Notre Dame offers stiff challenge for struggling Tar Heels

UNC looking past luster of iconic Irish in search of a win

North Carolina head coach Larry Fedora is hoping to turn around the Tar Heels’ season with a win over Notre Dame on Saturday. (Brett Davis / USA TODAY Sports)

CHAPEL HILL — Playing Notre Dame doesn’t have the same mystique it once did for ACC schools now that the Irish are a member of the league in most sports.

The exception is football.

That’s especially true at a place like North Carolina, which has hosted the most famous brand in college football only five times in its history and just once since 1960.

North Carolina vs. Notre Dame
Kenan Memorial Stadium, Chapel Hill  |  Saturday, 3:30 p.m.  |  ABC

Even though the Tar Heels have fallen on hard times at 1-4 and are a double-digit underdog to the 16th-ranked Irish, there’s still a noticeable buzz in the air about Notre Dame’s visit to Kenan Stadium on Saturday.

“I’m sure our fans love it,” coach Larry Fedora said at his regular weekly press conference Monday. “It will be great for Chapel Hill. It’s good for everybody.”

Maybe not everybody.

Given his team’s fragile mental state and the growing number of key players that aren’t available because of injury, Fedora has a lot more to worry about Saturday than Rockne, The Gipper, those shiny gold helmets or Touchdown Jesus.

“For us it’s the next game and we’ve got so much to worry about within ourselves right now, just making sure we’re right,” Fedora said. “We don’t have a lot of time to spend thinking about who our opponent is or what our opponent is.

“They’re traditionally a great program and everybody knows that. It’s a great opportunity for our team.”

UNC (1-4, 0-2 ACC) could use a win in the worst way after traveling to Atlanta and taking a 33-7 pounding at the hands of Georgia Tech.

The problem is that Notre Dame (4-1) might be an even more challenging matchup than the Yellow Jackets because of their physical style and their ability to run the football.

The injury-riddled Tar Heels are allowing an average of 221.8 yards on the ground this season, second-worst in the ACC. The Irish, by contrast, rank seventh nationally in rushing at 301.4 yards per game with running back Josh Adams and quarterback Brandon Wimbush combining for more than 1,000 yards between them already.

Unlike Georgia Tech, which rushed for 403 yards with its triple option attack last Saturday, Notre Dame also has the added element of a passing game that will make things exponentially more difficult for a UNC defense that will be without linebacker Andre Smith — the team’s top tackler — and starting defensive linemen Tyler Powell and Jalen Dalton, among others.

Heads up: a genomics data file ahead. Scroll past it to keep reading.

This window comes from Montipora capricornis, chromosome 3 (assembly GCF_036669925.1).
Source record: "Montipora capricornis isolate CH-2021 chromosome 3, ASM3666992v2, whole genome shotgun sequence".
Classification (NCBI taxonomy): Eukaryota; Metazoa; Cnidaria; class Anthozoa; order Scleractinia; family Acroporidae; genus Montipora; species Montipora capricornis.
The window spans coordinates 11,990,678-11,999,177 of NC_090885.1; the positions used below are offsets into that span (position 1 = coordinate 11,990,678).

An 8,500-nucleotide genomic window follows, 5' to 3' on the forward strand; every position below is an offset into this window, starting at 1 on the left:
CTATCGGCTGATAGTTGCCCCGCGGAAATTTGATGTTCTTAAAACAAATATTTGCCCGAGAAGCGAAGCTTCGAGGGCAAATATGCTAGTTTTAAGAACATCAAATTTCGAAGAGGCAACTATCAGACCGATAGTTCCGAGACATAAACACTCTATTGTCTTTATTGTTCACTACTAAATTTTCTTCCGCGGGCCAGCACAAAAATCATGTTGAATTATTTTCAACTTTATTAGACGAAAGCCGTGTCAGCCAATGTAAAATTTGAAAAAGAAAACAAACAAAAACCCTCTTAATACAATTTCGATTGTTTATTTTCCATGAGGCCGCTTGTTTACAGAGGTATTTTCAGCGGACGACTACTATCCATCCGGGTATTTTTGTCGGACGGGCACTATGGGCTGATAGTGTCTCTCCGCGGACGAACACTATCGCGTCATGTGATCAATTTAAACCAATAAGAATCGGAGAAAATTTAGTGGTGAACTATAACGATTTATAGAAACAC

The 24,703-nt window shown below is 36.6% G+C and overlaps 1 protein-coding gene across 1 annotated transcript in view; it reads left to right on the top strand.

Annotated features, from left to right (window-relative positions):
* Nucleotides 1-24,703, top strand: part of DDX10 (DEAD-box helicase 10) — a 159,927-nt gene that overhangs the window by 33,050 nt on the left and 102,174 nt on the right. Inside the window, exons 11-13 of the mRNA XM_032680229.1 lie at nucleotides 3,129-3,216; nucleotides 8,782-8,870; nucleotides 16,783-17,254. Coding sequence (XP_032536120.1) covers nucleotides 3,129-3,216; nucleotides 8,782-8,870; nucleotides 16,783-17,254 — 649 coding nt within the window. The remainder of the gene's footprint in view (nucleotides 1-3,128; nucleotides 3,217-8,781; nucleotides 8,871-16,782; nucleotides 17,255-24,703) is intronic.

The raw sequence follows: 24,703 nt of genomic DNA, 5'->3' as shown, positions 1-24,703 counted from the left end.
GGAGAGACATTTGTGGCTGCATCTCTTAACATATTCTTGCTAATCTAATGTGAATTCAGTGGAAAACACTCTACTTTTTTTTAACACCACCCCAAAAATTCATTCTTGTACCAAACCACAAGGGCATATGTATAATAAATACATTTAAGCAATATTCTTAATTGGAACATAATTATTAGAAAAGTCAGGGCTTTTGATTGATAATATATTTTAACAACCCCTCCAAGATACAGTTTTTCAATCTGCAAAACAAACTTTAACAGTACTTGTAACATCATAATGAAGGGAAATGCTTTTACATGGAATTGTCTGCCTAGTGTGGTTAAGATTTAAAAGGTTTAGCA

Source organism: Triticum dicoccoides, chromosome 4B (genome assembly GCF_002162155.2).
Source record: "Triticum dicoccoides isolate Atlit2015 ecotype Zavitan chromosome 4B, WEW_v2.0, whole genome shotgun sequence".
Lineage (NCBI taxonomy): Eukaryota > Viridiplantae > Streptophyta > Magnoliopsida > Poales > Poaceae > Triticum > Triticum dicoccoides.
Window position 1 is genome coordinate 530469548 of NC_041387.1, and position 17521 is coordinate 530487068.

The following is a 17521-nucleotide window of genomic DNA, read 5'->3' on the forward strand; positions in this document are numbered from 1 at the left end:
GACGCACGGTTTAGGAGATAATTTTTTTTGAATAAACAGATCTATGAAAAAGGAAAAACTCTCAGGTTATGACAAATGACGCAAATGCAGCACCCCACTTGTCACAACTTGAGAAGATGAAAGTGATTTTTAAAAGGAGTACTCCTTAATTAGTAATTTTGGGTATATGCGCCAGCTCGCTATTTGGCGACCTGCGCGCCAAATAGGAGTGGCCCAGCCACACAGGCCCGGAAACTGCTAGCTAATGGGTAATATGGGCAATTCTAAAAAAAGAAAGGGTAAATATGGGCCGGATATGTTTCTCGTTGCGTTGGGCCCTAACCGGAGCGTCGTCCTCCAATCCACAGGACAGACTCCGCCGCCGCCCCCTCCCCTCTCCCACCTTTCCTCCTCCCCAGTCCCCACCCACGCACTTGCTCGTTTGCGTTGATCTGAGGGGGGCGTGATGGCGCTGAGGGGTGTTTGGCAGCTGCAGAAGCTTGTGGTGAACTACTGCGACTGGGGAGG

“You can’t use that as an excuse,” Fedora said of his team’s depleted ranks. “You’ve got to find a way to get it done. We’ve got to find a way. I don’t want to be close. I don’t want any moral victories. I want our guys to find a way to get over the hump and that’s my job.”

As if coming up with a plan for stopping the other team isn’t a tall enough task, Fedora and his staff now also find themselves searching for ways to kick-start an offense that came within five minutes of getting shut out for the first time in Fedora’s coaching career.

The Tar Heels averaged 39.3 points in their first three games — close losses to California and Louisville, and their only win to date, on the road against Old Dominion — but have fallen off drastically since.

While Fedora has scaled back the playbook to help make things easier for redshirt freshman quarterback Chazz Surratt, the coach said his team’s recent offensive struggles are more the result of execution rather than poor offensive line play or a receiving corps that has lost three top targets for the season.

“There’s enough in the game plan to be successful,” Fedora said. “It’s not that we’re so limited that there’s no way we can be successful. It’s just execute the plays that are called against the defense you see.”

Officially, UNC will be seeking only its second win in 20 all-time meetings with Notre Dame. The Tar Heels’ only victory in the series was a 12-7 triumph in Chapel Hill in 1960, although they also beat the Irish 29-24 at Kenan in a 2008 game that was vacated as part of the NCAA sanctions placed on the program during the tenure of former coach Butch Davis.

Though the odds are against the current team pulling off a similar result — one that counts, this time — beating a team with the stature of Notre Dame could be just what UNC needs to kick-start a season on the verge of flying off the rails.

“There’s a lot of ball games left to be played,” center Cam Dillard said after Saturday’s loss at Georgia Tech. “That’s why we practice, that’s why we have rosters and why we have depth charts, so that guys are ready to roll.”